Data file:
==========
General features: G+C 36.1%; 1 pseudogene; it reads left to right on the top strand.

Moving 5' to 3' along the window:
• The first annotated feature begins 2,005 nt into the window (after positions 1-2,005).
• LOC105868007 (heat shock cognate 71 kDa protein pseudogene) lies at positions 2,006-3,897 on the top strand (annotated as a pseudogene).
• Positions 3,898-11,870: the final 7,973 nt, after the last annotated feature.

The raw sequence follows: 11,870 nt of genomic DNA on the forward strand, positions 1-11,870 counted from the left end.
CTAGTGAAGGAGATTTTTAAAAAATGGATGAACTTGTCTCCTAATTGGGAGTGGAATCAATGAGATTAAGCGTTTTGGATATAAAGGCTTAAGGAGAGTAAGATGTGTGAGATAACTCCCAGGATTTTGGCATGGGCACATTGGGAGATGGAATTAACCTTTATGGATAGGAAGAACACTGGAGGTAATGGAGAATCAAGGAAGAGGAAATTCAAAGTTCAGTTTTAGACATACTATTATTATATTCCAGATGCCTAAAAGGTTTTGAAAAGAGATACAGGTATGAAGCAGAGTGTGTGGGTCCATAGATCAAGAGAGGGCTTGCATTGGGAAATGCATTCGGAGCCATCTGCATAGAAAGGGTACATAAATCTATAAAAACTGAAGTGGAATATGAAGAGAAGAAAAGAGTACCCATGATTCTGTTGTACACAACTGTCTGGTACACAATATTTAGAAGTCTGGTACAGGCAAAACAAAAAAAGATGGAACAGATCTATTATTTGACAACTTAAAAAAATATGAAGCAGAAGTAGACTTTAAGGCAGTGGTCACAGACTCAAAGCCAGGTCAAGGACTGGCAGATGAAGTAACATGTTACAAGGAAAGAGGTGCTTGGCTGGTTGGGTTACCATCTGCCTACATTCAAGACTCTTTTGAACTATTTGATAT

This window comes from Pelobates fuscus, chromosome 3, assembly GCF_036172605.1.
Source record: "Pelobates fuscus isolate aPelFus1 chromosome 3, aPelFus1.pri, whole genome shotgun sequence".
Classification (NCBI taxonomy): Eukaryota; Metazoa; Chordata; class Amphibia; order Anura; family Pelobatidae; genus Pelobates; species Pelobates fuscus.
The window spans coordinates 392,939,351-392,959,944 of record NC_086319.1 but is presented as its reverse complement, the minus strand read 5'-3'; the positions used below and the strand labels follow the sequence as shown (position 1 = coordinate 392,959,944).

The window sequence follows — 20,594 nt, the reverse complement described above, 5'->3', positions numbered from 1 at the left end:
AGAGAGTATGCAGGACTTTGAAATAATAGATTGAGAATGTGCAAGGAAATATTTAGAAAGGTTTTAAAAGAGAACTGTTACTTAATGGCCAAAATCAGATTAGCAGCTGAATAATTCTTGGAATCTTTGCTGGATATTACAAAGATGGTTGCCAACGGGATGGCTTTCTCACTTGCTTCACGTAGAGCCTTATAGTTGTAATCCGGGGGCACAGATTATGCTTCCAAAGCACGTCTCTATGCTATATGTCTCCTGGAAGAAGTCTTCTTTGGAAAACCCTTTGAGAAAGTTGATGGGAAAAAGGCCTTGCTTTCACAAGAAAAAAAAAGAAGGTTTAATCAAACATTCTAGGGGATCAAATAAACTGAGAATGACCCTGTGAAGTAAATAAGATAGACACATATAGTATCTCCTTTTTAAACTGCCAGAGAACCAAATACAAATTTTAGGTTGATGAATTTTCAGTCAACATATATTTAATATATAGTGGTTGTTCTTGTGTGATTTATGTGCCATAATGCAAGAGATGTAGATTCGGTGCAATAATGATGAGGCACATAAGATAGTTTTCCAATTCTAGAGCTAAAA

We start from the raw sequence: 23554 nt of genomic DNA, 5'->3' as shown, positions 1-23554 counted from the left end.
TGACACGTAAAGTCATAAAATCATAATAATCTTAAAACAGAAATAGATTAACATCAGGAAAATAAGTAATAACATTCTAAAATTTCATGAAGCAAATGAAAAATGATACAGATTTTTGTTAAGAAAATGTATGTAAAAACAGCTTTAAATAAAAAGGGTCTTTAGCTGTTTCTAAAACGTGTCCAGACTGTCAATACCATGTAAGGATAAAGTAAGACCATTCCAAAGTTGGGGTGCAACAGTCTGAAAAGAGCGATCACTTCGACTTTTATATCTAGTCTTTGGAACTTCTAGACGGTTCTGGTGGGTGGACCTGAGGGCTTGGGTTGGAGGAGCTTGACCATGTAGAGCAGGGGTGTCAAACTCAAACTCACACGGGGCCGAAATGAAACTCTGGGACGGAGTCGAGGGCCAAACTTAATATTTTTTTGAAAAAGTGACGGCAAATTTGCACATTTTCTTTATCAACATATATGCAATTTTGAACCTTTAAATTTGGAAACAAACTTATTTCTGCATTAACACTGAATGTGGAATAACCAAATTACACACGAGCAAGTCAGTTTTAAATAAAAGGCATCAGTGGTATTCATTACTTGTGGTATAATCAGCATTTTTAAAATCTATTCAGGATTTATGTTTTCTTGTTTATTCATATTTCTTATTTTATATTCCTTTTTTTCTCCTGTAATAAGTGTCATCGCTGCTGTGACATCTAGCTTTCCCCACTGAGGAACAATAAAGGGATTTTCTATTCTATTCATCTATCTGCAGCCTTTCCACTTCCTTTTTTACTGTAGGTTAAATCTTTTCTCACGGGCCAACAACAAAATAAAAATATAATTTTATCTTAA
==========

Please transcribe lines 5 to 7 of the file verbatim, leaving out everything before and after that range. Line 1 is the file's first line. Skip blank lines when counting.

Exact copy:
• Positions 3,898-11,870: the final 7,973 nt, after the last annotated feature.

The raw sequence follows: 11,870 nt of genomic DNA on the forward strand, positions 1-11,870 counted from the left end.
CTAGTGAAGGAGATTTTTAAAAAATGGATGAACTTGTCTCCTAATTGGGAGTGGAATCAATGAGATTAAGCGTTTTGGATATAAAGGCTTAAGGAGAGTAAGATGTGTGAGATAACTCCCAGGATTTTGGCATGGGCACATTGGGAGATGGAATTAACCTTTATGGATAGGAAGAACACTGGAGGTAATGGAGAATCAAGGAAGAGGAAATTCAAAGTTCAGTTTTAGACATACTATTATTATATTCCAGATGCCTAAAAGGTTTTGAAAAGAGATACAGGTATGAAGCAGAGTGTGTGGGTCCATAGATCAAGAGAGGGCTTGCATTGGGAAATGCATTCGGAGCCATCTGCATAGAAAGGGTACATAAATCTATAAAAACTGAAGTGGAATATGAAGAGAAGAAAAGAGTACCCATGATTCTGTTGTACACAACTGTCTGGTACACAATATTTAGAAGTCTGGTACAGGCAAAACAAAAAAAGATGGAACAGATCTATTATTTGACAACTTAAAAAAATATGAAGCAGAAGTAGACTTTAAGGCAGTGGTCACAGACTCAAAGCCAGGTCAAGGACTGGCAGATGAAGTAACATGTTACAAGGAAAGAGGTGCTTGGCTGGTTGGGTTACCATCTGCCTACATTCAAGACTCTTTTGAACTATTTGATAT